Trading creature comforts for any semblance of cred
Florence is gone. Well, not literally, of course. Let me back up.
I have been a busy little beaver this week in Canberra, oh yes. My entire holiday is now sorted.
Now, let me explain something about myself. I sleep lightly. I cannot sleep on planes, or in hostel dorms. I need a room of my own.
I have spent chunks of the week on the internet trying to secure accommodation in Rome. Paris and Venice were easy – Rome, horrendous. Hostels, convents, monasteries – the first ten budget-accommodation providers I contacted were all booked out.
The concept of arriving after 30 hours without sleep at the Termini station in Rome and beginning doorknocking hostels was not looking good – especially if I eventually landed in a dorm and continued not to sleep.
The cheapest price for (not available) single rooms at a hostel was at least 54 euros. At this point my mother stepped in and hit the last-minute hotel booking sites.
As a result I have gone a bit over budget to pay a princely 69 euros a night in Rome for four nights. It seems a fair bit (about $110 Australian), until I consider what I’m getting: a 200 euro a night room in a four star hotel, with breakfast, a cardinal’s throw from the Vatican.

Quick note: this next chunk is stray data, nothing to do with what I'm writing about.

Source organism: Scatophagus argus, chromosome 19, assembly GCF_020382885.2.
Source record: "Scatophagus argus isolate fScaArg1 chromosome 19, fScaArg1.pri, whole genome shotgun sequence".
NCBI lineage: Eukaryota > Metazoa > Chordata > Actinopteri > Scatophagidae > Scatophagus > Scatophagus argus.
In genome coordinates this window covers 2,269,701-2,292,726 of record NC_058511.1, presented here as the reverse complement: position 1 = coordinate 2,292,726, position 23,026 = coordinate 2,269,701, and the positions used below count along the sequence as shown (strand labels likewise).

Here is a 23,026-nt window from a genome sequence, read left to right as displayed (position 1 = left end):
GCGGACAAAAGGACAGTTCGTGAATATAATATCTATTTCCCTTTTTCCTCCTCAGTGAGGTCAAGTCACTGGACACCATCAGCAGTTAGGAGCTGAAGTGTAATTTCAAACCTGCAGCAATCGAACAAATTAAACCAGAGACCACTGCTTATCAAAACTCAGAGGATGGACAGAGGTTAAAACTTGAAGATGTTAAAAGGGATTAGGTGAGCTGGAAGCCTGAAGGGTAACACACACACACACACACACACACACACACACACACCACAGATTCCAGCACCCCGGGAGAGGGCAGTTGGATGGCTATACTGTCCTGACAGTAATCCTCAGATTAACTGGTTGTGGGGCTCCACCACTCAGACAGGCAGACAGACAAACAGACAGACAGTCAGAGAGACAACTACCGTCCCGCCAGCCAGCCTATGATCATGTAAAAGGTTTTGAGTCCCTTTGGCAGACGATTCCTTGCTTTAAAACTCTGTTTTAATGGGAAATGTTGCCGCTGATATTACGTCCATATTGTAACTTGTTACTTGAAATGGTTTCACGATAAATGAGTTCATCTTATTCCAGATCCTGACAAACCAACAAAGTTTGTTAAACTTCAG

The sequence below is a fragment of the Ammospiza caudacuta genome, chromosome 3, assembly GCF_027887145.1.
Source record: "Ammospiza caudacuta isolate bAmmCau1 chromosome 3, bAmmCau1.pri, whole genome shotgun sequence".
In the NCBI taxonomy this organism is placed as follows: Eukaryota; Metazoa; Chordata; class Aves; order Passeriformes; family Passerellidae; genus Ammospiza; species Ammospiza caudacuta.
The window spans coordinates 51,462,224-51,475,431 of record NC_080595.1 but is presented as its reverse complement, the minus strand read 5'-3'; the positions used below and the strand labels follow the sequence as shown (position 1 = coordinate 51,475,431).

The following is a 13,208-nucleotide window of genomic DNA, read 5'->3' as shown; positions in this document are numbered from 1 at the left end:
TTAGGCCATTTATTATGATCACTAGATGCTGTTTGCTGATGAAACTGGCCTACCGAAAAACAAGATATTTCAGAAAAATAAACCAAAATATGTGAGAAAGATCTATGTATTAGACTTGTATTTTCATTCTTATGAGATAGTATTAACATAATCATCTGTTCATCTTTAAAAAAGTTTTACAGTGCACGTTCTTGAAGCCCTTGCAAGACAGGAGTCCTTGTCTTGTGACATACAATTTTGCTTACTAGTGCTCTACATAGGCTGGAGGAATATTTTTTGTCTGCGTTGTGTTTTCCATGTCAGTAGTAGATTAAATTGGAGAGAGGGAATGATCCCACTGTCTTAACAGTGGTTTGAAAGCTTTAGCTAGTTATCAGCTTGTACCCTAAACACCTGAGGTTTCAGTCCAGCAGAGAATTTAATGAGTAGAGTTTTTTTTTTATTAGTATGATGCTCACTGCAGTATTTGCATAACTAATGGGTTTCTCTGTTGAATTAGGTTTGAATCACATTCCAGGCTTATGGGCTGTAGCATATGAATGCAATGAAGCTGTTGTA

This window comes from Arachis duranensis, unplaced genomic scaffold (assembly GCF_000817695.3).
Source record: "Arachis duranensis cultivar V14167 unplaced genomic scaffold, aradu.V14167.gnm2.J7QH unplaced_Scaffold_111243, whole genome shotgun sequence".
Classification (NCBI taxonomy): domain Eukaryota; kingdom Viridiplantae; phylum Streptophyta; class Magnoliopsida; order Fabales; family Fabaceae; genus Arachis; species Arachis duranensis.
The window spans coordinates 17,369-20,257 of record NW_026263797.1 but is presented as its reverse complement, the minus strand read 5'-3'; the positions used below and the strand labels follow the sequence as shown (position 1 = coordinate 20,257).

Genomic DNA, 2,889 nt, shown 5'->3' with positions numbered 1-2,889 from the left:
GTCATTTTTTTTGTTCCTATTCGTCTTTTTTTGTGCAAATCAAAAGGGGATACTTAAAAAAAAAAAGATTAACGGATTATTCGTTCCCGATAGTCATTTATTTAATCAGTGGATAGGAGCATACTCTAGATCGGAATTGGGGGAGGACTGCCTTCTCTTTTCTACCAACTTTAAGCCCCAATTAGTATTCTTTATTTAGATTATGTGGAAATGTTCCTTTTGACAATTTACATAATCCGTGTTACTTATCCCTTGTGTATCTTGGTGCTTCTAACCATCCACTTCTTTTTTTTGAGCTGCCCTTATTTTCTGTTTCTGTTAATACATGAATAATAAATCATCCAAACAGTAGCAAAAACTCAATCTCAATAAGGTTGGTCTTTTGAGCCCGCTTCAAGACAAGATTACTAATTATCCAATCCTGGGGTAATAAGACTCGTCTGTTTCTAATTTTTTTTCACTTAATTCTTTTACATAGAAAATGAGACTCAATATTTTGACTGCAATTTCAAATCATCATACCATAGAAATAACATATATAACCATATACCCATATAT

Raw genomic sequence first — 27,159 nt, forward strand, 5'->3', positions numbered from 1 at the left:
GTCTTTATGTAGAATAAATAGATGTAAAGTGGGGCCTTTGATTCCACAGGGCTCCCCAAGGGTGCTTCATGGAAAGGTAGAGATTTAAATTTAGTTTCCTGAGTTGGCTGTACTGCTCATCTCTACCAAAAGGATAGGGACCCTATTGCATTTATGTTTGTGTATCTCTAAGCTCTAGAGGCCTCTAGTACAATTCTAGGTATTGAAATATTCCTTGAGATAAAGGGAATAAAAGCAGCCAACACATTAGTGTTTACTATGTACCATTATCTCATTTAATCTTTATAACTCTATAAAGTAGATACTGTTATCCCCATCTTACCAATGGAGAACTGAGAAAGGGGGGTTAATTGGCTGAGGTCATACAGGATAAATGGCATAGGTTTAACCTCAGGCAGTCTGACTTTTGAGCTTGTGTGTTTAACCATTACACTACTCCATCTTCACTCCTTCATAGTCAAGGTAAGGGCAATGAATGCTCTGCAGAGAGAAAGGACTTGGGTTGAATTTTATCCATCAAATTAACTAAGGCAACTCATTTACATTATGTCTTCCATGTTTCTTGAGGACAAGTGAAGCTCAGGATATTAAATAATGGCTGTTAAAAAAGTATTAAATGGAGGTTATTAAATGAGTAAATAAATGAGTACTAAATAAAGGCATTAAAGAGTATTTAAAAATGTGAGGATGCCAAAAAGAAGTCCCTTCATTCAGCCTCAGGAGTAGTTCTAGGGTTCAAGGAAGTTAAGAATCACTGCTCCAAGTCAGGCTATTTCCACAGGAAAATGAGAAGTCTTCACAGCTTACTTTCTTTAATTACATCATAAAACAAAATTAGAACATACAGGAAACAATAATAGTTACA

I can think of no better environment in which to shower, take an evening stroll around the city, and then sleep off the jet lag.
I love my luck.
Nuns in Venice
Now, in this flurry of activity, I was e-mailing convents and monasteries (the new thing in budget travel) like mad. I could only find one convent with a listed e-mail in Venice – the highly recommended Instituto Artigianelli. I composed an e-mail in both fractured and re-glued phrase book Italian and English and sent it off.
The sisters of Instituto Artigianelli replied (in charming English) within eight hours, confirming the availability of guest room one, single bed with bath and breakfast, at 52 euros a night.
Paris – Hostel/Hotel
I’ve found a place where I can get a private room within budget off the Place de Clichy, and rather belatedly hand out with “real” backpackers for four nights or so.
The big chop
So, with only seven nights in Italy, and four in Paris, I decided to drop Florence from my itinerary for the time being – prioritise three adequate, if short, stays, over running around like a mad thing.
I’m going to be tired, I’m going to want to indulge myself and take things at my own pace, I’m going to want to arrive in Cambridge well-rested. Florence can be the hub of a later trip in and around northern Italy. It’s still a must, but if I leave it, it can have adequate time.
I’m now so excited, I can hardly sleep.